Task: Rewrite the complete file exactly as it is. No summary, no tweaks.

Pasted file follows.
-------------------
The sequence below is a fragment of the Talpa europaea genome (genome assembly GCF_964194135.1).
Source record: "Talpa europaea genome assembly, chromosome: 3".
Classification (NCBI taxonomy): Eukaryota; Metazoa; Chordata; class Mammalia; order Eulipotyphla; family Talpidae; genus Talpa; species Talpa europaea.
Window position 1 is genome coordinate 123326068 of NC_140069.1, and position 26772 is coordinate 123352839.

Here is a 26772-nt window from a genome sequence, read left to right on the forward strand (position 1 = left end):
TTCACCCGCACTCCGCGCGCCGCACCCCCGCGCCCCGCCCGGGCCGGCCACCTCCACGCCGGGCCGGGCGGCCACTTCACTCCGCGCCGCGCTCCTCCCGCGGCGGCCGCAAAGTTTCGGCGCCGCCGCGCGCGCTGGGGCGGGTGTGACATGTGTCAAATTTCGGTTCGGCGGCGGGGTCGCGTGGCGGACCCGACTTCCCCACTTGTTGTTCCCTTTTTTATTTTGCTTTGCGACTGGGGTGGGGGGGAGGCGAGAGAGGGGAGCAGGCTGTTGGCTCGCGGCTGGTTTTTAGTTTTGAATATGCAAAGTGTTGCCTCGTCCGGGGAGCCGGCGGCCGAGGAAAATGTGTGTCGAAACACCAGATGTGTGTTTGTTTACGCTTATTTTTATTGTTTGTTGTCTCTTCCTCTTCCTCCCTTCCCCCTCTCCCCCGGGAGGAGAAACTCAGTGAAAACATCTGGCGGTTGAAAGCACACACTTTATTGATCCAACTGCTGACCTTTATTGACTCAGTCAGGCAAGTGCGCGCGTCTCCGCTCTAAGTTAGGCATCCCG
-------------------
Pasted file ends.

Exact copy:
The sequence below is a fragment of the Talpa europaea genome (genome assembly GCF_964194135.1).
Source record: "Talpa europaea genome assembly, chromosome: 3".
Classification (NCBI taxonomy): Eukaryota; Metazoa; Chordata; class Mammalia; order Eulipotyphla; family Talpidae; genus Talpa; species Talpa europaea.
Window position 1 is genome coordinate 123326068 of NC_140069.1, and position 26772 is coordinate 123352839.

Here is a 26772-nt window from a genome sequence, read left to right on the forward strand (position 1 = left end):
TTCACCCGCACTCCGCGCGCCGCACCCCCGCGCCCCGCCCGGGCCGGCCACCTCCACGCCGGGCCGGGCGGCCACTTCACTCCGCGCCGCGCTCCTCCCGCGGCGGCCGCAAAGTTTCGGCGCCGCCGCGCGCGCTGGGGCGGGTGTGACATGTGTCAAATTTCGGTTCGGCGGCGGGGTCGCGTGGCGGACCCGACTTCCCCACTTGTTGTTCCCTTTTTTATTTTGCTTTGCGACTGGGGTGGGGGGGAGGCGAGAGAGGGGAGCAGGCTGTTGGCTCGCGGCTGGTTTTTAGTTTTGAATATGCAAAGTGTTGCCTCGTCCGGGGAGCCGGCGGCCGAGGAAAATGTGTGTCGAAACACCAGATGTGTGTTTGTTTACGCTTATTTTTATTGTTTGTTGTCTCTTCCTCTTCCTCCCTTCCCCCTCTCCCCCGGGAGGAGAAACTCAGTGAAAACATCTGGCGGTTGAAAGCACACACTTTATTGATCCAACTGCTGACCTTTATTGACTCAGTCAGGCAAGTGCGCGCGTCTCCGCTCTAAGTTAGGCATCCCG